Gain insights into the major reading disabilities affecting students with learning differences, including dyslexia and its subtypes. Explore the characteristics and impact of these disabilities and learn how to provide targeted interventions to promote reading success.
Understanding the various reading disabilities is crucial for teachers who work with students facing learning differences. In this blog, we will delve into the major reading disabilities and their impact on students' reading abilities. By gaining insights into these disabilities, you can better support students and empower them on their reading journey.
The Importance of Fluent Word Reading and Comprehension
Reading is the act of processing text in order to make meaning. Students experiencing reading difficulties, or at risk of future difficulties, typically have trouble with fluent word reading and/or with comprehension. Problems with fluent word reading also contribute to comprehension difficulties.
To comprehend the major reading disabilities, it's essential to recognize that reading involves fluent word reading and comprehension. Many struggling readers face challenges in both areas, impacting their overall reading proficiency.
To learn to read, students must develop fluent word reading and language comprehension. However, at least 70 to 80 percent of English-speaking struggling readers have trouble with accuracy and fluent word recognition. This often relates to weaknesses in phonological processing. However, up to 25 percent of those students can segment and blend orally (Dehaene, 2009). And another 10 to 15 percent of all struggling readers appear to decode and read individual words better than they can obtain meaning from text.
This chart can help teachers determine what type of reader a student is!
Genetic, biological, environmental, and instructional factors all contribute to the development of reading skills for students. Some students struggle in reading due to neurologically based learning disabilities.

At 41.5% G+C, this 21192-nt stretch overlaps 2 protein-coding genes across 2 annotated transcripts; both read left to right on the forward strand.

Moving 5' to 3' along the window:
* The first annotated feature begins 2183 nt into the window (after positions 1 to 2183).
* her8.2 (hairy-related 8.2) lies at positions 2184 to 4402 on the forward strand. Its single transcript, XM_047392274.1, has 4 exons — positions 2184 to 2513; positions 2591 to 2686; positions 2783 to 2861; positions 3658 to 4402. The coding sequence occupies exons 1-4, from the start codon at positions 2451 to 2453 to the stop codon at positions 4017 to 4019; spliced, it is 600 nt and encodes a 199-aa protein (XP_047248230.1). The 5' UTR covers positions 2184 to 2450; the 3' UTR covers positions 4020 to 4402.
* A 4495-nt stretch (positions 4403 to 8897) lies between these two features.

Dyslexia is one of those neurologically based learning disabilities.
Dyslexia is a prominent neurologically based learning disability that affects a significant number of students.
The most widely accepted definition created in 2002 by the National Institute Of Child Health and Development:
"Dyslexia is a specific learning disability that is neurobiological in origin. It is characterized by difficulties with accurate and/or fluent word recognition and by poor spelling and decoding abilities. These difficulties typically result from a deficit in the phonological component of language that is often unexpected in relation to other cognitive abilities and the provision of effective classroom instruction. Secondary consequences may include problems in reading comprehension and reduced reading experience that can impede growth of vocabulary and background knowledge."
So, now that we have the formalities out of the way - let's unpack that!
Dyslexia is an unexpected difficulty in reading. What I mean by unexpected is that Dyslexia is unexpected in relation to the student's cognitive ability, motivation, and exposure to reasonably effective reading instruction.
It is highly hereditary in nature. Research actually shows us that there is a 50% chance of diagnosis when a parent or sibling has it.
The core weakness in Dyslexia is related to students' accurate and efficient pairing between the sounds in words (phonological processing) and their corresponding letter or letter patterns. This often results in lagging skills in sight word recognition, decoding, overall reading fluency, and can also impact spelling. And then as a result of word reading difficulties, students with dyslexia are exposed to a significantly smaller volume of expository and narrative texts, thereby limiting their development of vocabulary and background knowledge. This is referred to as the Matthew Effect. Students with Dyslexia can also have lagging skills in spoken language and struggle to express themselves clearly or comprehend what others mean when they speak.
Contrary to popular misconceptions, dyslexia is not a visual disability but rather a language-based one. We used to think it was more visual in nature, meaning that the disability could be seen in things like letter reversals, seeing or reading words backwards, or letter confusions, but...
Research now shows us that it is not a visual disability, but rather, it is a language-based disability. The "visual" issues that we observe are actually indicative of difficulties with recalling letter symbols for sounds and letter patterns in words.
Understanding Dyslexia Subtypes